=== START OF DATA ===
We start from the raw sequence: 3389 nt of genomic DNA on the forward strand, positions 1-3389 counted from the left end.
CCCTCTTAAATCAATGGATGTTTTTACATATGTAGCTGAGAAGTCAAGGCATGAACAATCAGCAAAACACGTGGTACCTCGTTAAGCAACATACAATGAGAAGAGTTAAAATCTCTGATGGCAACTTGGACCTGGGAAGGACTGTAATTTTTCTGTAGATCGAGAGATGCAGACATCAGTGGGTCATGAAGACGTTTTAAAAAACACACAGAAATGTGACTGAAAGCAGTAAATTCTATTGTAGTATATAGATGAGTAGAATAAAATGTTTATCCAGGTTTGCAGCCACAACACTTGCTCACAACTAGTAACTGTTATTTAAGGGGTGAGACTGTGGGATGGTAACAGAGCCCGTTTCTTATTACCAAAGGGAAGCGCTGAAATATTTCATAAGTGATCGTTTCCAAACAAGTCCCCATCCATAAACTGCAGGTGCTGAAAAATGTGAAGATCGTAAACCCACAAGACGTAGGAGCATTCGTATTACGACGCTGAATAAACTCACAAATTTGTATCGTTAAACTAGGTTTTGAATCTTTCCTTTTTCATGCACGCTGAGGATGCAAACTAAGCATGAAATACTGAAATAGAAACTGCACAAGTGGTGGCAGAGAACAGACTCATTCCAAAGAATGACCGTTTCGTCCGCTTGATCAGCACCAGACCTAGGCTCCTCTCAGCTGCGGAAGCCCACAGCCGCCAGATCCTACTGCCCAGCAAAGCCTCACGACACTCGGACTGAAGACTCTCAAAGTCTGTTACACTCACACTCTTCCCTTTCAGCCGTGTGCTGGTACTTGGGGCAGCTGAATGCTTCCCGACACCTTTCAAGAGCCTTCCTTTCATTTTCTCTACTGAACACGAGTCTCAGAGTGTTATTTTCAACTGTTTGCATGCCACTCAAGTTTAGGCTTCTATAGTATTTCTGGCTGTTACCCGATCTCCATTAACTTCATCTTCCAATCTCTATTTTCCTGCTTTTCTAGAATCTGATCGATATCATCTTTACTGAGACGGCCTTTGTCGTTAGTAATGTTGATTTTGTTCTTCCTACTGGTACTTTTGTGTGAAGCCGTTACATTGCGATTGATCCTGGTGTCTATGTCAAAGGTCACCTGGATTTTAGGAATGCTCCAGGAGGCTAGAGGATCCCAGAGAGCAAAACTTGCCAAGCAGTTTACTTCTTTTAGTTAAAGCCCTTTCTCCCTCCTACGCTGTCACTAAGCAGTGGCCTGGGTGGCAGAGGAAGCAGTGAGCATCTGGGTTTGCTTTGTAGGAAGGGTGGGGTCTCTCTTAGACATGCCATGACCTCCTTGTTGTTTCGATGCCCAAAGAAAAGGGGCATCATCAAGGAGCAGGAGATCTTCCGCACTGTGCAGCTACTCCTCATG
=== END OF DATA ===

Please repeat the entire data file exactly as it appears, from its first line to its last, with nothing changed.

We start from the raw sequence: 3389 nt of genomic DNA on the forward strand, positions 1-3389 counted from the left end.
CCCTCTTAAATCAATGGATGTTTTTACATATGTAGCTGAGAAGTCAAGGCATGAACAATCAGCAAAACACGTGGTACCTCGTTAAGCAACATACAATGAGAAGAGTTAAAATCTCTGATGGCAACTTGGACCTGGGAAGGACTGTAATTTTTCTGTAGATCGAGAGATGCAGACATCAGTGGGTCATGAAGACGTTTTAAAAAACACACAGAAATGTGACTGAAAGCAGTAAATTCTATTGTAGTATATAGATGAGTAGAATAAAATGTTTATCCAGGTTTGCAGCCACAACACTTGCTCACAACTAGTAACTGTTATTTAAGGGGTGAGACTGTGGGATGGTAACAGAGCCCGTTTCTTATTACCAAAGGGAAGCGCTGAAATATTTCATAAGTGATCGTTTCCAAACAAGTCCCCATCCATAAACTGCAGGTGCTGAAAAATGTGAAGATCGTAAACCCACAAGACGTAGGAGCATTCGTATTACGACGCTGAATAAACTCACAAATTTGTATCGTTAAACTAGGTTTTGAATCTTTCCTTTTTCATGCACGCTGAGGATGCAAACTAAGCATGAAATACTGAAATAGAAACTGCACAAGTGGTGGCAGAGAACAGACTCATTCCAAAGAATGACCGTTTCGTCCGCTTGATCAGCACCAGACCTAGGCTCCTCTCAGCTGCGGAAGCCCACAGCCGCCAGATCCTACTGCCCAGCAAAGCCTCACGACACTCGGACTGAAGACTCTCAAAGTCTGTTACACTCACACTCTTCCCTTTCAGCCGTGTGCTGGTACTTGGGGCAGCTGAATGCTTCCCGACACCTTTCAAGAGCCTTCCTTTCATTTTCTCTACTGAACACGAGTCTCAGAGTGTTATTTTCAACTGTTTGCATGCCACTCAAGTTTAGGCTTCTATAGTATTTCTGGCTGTTACCCGATCTCCATTAACTTCATCTTCCAATCTCTATTTTCCTGCTTTTCTAGAATCTGATCGATATCATCTTTACTGAGACGGCCTTTGTCGTTAGTAATGTTGATTTTGTTCTTCCTACTGGTACTTTTGTGTGAAGCCGTTACATTGCGATTGATCCTGGTGTCTATGTCAAAGGTCACCTGGATTTTAGGAATGCTCCAGGAGGCTAGAGGATCCCAGAGAGCAAAACTTGCCAAGCAGTTTACTTCTTTTAGTTAAAGCCCTTTCTCCCTCCTACGCTGTCACTAAGCAGTGGCCTGGGTGGCAGAGGAAGCAGTGAGCATCTGGGTTTGCTTTGTAGGAAGGGTGGGGTCTCTCTTAGACATGCCATGACCTCCTTGTTGTTTCGATGCCCAAAGAAAAGGGGCATCATCAAGGAGCAGGAGATCTTCCGCACTGTGCAGCTACTCCTCATG